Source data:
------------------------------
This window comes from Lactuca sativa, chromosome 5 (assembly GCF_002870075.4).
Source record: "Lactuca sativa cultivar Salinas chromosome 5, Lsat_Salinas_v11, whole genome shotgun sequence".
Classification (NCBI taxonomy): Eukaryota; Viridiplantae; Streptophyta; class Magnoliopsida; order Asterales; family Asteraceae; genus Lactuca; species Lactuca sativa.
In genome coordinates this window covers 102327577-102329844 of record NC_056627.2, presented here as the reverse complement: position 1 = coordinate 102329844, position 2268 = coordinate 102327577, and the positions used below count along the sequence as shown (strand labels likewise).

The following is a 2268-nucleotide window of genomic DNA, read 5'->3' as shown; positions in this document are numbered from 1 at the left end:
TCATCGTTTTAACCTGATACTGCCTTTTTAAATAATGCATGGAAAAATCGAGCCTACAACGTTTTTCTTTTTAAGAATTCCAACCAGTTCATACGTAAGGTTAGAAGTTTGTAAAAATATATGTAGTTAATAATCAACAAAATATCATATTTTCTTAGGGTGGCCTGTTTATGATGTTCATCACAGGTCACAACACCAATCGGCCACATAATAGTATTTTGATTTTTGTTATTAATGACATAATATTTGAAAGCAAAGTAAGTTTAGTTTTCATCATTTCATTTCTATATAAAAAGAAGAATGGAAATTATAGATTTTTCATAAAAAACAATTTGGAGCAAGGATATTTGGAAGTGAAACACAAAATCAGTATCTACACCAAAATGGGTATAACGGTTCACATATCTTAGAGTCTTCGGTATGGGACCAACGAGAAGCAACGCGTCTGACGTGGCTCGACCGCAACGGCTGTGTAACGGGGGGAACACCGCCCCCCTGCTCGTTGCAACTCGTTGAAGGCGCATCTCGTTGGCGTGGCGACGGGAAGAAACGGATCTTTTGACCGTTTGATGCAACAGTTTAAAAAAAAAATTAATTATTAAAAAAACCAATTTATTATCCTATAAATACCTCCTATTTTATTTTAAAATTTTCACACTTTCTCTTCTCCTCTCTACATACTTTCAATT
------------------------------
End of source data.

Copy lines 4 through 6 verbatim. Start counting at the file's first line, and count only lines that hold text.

In genome coordinates this window covers 102327577-102329844 of record NC_056627.2, presented here as the reverse complement: position 1 = coordinate 102329844, position 2268 = coordinate 102327577, and the positions used below count along the sequence as shown (strand labels likewise).

The following is a 2268-nucleotide window of genomic DNA, read 5'->3' as shown; positions in this document are numbered from 1 at the left end:
TCATCGTTTTAACCTGATACTGCCTTTTTAAATAATGCATGGAAAAATCGAGCCTACAACGTTTTTCTTTTTAAGAATTCCAACCAGTTCATACGTAAGGTTAGAAGTTTGTAAAAATATATGTAGTTAATAATCAACAAAATATCATATTTTCTTAGGGTGGCCTGTTTATGATGTTCATCACAGGTCACAACACCAATCGGCCACATAATAGTATTTTGATTTTTGTTATTAATGACATAATATTTGAAAGCAAAGTAAGTTTAGTTTTCATCATTTCATTTCTATATAAAAAGAAGAATGGAAATTATAGATTTTTCATAAAAAACAATTTGGAGCAAGGATATTTGGAAGTGAAACACAAAATCAGTATCTACACCAAAATGGGTATAACGGTTCACATATCTTAGAGTCTTCGGTATGGGACCAACGAGAAGCAACGCGTCTGACGTGGCTCGACCGCAACGGCTGTGTAACGGGGGGAACACCGCCCCCCTGCTCGTTGCAACTCGTTGAAGGCGCATCTCGTTGGCGTGGCGACGGGAAGAAACGGATCTTTTGACCGTTTGATGCAACAGTTTAAAAAAAAAATTAATTATTAAAAAAACCAATTTATTATCCTATAAATACCTCCTATTTTATTTTAAAATTTTCACACTTTCTCTTCTCCTCTCTACATACTTTCAATT